Lee’s book has the scope of a novel; it is superbly researched and written with a rare empathy and understanding of human nature. Tom Stoppard has written some of the most important plays of the past 50 years. These challenging works each receive detailed analysis here. It helps that its subject is still alive and professionally active: Leopoldstadt was premiered in London’s West End in January, enjoying six weeks of success before being prematurely closed by the pandemic lockdown.
Fictional truths may indeed be “unchallengeable”, but they still amount to more than mere chance. “I’ve been lucky all my life, it almost makes me believe in the stars”, he wrote to his mother in 1986, testifying to the wondering sense of self that had become more complicated with his awareness of the terrible ill luck that had befallen others, above all their Jewish relatives. In the end, though, the luck you take may be equal to the luck you make. Tom Stoppard has always made the most of his fate and taken imaginative advantage of it. At just under 1,000 pages, this biography is an alloy ingot. Much of what it contains is gold-dust – bright, airy, precious – but there are particles of considerably darker material. The contrast is optical, theatrical. All those marvellous plays and now this prodigious book – how lucky can you get?
The biography celebrates the talent of a self-taught man (the voraciously scholarly Stoppard never went to university) but is, above all, about a triumph of temperament. Stoppard sails through customs: his charm – not the calculated sort – fuels his success. Friends and acquaintances are almost comically diverse: Harold Pinter, Mick Jagger, Samuel Beckett, Princess Margaret, Kenneth Tynan, Steven Spielberg … No one is charm-proof (including Lee), although the charm is impermeable, making her task harder. The great man continues not to see himself as one. He is happiest drifting into a writing day. And once a play goes into rehearsal, he is not stuck up about practical details: “I’ve added a couple of words to an exit speech,” he once admitted, “because the door was too far away.”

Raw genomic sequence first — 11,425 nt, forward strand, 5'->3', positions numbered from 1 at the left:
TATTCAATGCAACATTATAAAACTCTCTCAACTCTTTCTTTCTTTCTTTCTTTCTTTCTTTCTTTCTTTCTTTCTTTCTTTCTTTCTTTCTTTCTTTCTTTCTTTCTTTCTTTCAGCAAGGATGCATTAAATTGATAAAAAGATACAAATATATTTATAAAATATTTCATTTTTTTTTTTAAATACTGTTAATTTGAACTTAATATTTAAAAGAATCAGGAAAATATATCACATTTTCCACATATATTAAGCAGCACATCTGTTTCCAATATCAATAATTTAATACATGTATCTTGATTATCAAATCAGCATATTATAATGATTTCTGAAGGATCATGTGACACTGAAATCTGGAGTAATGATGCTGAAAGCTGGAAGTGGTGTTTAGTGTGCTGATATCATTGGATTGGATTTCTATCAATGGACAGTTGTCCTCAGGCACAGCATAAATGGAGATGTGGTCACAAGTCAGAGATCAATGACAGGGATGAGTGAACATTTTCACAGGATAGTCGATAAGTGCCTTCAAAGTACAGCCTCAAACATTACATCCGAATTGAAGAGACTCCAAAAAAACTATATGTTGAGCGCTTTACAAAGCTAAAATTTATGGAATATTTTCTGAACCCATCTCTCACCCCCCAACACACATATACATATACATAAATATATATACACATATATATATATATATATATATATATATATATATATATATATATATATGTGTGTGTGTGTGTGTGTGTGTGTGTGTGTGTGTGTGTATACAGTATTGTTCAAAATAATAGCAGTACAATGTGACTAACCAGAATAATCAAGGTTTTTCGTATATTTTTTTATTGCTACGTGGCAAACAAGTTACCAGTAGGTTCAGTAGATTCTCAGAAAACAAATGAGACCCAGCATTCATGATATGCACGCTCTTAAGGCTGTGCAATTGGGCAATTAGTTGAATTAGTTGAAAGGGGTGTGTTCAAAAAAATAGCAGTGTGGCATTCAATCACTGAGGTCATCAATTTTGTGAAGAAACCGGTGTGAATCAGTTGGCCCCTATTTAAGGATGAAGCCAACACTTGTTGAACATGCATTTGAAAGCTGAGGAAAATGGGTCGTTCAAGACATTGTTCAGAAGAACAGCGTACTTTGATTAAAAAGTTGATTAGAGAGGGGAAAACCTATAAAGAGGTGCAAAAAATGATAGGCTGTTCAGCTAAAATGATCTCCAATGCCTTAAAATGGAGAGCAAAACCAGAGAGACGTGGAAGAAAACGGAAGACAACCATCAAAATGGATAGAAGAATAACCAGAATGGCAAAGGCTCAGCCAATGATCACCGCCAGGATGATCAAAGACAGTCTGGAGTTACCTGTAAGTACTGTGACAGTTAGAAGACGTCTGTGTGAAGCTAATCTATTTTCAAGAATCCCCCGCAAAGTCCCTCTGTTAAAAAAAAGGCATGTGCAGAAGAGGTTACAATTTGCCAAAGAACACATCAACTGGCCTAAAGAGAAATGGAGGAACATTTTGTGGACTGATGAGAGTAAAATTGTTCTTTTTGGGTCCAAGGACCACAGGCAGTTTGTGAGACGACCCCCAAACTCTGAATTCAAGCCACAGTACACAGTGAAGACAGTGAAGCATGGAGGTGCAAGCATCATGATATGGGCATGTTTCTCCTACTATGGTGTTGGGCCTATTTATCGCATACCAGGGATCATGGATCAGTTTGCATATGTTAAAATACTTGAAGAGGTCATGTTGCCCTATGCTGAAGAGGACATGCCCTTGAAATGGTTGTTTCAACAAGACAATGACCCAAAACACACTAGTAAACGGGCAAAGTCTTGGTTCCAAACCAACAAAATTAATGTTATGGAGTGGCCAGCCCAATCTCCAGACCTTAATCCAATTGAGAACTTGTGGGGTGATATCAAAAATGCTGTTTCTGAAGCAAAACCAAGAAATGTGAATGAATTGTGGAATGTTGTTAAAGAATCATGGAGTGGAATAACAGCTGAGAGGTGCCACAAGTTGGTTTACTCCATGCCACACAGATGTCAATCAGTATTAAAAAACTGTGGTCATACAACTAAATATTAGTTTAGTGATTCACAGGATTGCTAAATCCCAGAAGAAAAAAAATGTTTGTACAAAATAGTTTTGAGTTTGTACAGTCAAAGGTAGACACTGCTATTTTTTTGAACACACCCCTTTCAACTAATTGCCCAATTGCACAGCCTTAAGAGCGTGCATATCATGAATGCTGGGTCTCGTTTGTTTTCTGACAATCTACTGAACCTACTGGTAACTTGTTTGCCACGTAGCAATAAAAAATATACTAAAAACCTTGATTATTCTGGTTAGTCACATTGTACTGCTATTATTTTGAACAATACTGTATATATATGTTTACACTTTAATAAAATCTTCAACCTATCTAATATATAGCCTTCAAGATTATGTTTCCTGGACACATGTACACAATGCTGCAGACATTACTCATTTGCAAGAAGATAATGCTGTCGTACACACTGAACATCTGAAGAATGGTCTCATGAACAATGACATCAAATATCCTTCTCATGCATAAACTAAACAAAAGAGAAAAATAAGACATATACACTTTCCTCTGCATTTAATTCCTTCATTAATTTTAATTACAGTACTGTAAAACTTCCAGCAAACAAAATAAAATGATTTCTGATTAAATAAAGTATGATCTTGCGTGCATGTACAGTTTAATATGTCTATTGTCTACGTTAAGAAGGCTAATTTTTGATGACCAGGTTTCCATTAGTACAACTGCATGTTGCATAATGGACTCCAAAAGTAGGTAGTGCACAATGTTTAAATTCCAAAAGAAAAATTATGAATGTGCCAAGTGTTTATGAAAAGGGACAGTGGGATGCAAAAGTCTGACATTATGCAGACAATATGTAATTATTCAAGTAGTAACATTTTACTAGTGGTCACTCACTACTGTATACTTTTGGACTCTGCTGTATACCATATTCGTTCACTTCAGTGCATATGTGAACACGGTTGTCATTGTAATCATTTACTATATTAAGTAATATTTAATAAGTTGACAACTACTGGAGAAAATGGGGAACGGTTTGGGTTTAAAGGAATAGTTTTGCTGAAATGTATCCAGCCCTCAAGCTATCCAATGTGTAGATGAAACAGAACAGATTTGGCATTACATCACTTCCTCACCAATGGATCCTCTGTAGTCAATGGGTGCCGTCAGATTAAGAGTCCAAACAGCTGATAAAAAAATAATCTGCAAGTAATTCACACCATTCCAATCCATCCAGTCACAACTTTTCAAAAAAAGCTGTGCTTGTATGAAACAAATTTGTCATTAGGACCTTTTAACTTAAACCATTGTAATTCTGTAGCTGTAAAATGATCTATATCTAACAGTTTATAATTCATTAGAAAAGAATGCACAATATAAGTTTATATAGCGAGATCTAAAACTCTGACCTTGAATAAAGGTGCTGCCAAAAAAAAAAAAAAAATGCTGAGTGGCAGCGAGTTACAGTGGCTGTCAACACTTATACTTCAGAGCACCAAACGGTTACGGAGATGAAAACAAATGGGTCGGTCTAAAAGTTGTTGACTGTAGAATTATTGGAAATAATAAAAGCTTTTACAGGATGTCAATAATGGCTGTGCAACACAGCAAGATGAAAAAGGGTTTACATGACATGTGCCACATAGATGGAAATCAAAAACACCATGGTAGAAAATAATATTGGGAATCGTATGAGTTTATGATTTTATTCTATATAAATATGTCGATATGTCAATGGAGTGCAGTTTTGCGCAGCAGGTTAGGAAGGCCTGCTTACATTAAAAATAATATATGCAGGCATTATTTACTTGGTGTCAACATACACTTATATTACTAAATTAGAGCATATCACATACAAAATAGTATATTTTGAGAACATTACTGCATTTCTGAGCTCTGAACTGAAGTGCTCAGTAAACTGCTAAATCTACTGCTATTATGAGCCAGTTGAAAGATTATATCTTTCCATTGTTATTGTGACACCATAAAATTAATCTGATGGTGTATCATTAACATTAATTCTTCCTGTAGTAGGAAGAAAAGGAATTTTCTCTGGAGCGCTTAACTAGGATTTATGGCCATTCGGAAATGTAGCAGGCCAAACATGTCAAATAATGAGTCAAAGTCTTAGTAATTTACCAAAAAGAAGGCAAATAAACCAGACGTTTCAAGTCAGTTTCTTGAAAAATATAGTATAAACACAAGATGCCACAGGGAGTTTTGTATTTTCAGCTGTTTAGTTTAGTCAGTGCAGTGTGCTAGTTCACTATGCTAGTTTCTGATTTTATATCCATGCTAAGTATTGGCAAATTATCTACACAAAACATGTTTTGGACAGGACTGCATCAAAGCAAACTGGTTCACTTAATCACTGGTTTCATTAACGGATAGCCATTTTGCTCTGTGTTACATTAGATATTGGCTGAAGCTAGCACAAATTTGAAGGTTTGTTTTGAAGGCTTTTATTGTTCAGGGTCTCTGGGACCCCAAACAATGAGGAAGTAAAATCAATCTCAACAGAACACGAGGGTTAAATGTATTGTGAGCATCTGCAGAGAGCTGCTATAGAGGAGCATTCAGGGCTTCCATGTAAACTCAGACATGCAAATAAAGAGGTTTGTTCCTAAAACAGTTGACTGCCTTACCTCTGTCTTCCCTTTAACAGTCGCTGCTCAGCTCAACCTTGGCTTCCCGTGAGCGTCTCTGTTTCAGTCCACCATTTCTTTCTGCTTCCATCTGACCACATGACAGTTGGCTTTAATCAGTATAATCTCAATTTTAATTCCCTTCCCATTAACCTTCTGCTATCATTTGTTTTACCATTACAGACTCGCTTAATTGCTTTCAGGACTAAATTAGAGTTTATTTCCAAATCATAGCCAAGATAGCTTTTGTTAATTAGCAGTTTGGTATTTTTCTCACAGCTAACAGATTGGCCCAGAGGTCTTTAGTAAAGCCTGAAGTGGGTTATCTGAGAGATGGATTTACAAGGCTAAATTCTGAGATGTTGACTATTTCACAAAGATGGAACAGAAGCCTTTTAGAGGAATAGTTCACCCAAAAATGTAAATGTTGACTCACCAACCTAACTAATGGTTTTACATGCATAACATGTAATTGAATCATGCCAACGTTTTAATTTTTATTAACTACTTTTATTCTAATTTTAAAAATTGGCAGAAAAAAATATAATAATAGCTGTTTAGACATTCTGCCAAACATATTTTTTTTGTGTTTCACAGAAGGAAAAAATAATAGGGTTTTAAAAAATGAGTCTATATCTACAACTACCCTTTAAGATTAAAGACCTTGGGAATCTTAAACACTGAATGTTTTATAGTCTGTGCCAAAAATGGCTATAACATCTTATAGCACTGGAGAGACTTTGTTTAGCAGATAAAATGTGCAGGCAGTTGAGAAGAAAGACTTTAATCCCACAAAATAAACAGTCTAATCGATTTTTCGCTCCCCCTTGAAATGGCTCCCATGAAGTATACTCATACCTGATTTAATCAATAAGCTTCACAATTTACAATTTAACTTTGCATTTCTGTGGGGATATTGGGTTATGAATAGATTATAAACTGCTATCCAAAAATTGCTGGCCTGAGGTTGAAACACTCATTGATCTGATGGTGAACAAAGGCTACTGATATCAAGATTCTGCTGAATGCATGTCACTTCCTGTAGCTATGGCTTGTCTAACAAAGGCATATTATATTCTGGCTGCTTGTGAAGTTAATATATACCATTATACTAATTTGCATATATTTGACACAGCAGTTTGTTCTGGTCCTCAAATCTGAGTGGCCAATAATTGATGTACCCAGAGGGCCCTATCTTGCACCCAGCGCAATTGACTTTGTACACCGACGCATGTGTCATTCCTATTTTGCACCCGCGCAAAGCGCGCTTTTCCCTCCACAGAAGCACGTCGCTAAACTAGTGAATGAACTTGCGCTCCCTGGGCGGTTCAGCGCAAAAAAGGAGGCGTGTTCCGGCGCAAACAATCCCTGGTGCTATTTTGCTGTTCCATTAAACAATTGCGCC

Stoppard asked her to write the book and fact-checked it, but perhaps didn’t remark on its swollen length. But so compellingly does Lee convey the exuberance and unpredictability of both his plays and his life that I’m now yearning to see a Stoppard play in a theatre again. Leopoldstadt opened on February 12 and closed, as did so much else, on March 14.
‘Life is a gamble at terrible odds. If it was a bet you wouldn’t take it,’ is a line from Rosencrantz And Guildenstern Are Dead. Indeed you wouldn’t. Stoppard’s life could have taken a very different turn in the cataclysms of the 20th century — not only the Holocaust but the brutal Communist crackdowns in Prague in 1968. He has forever been grateful for his astounding luck.
Hermione Lee’s Tom Stoppard is a prodigious achievement. It is also a challenging read, partly because of its excessive length and partly because it bulges with often needless detail. In a sense, though, those are its strengths. Stoppard’s life will not need writing again. Lee thanks him for inviting her to take it on; for having long conversations over several years about his life and work; for giving her access to a mass of private documents; for putting her in touch with colleagues, friends and family; and for reading and correcting the typescript.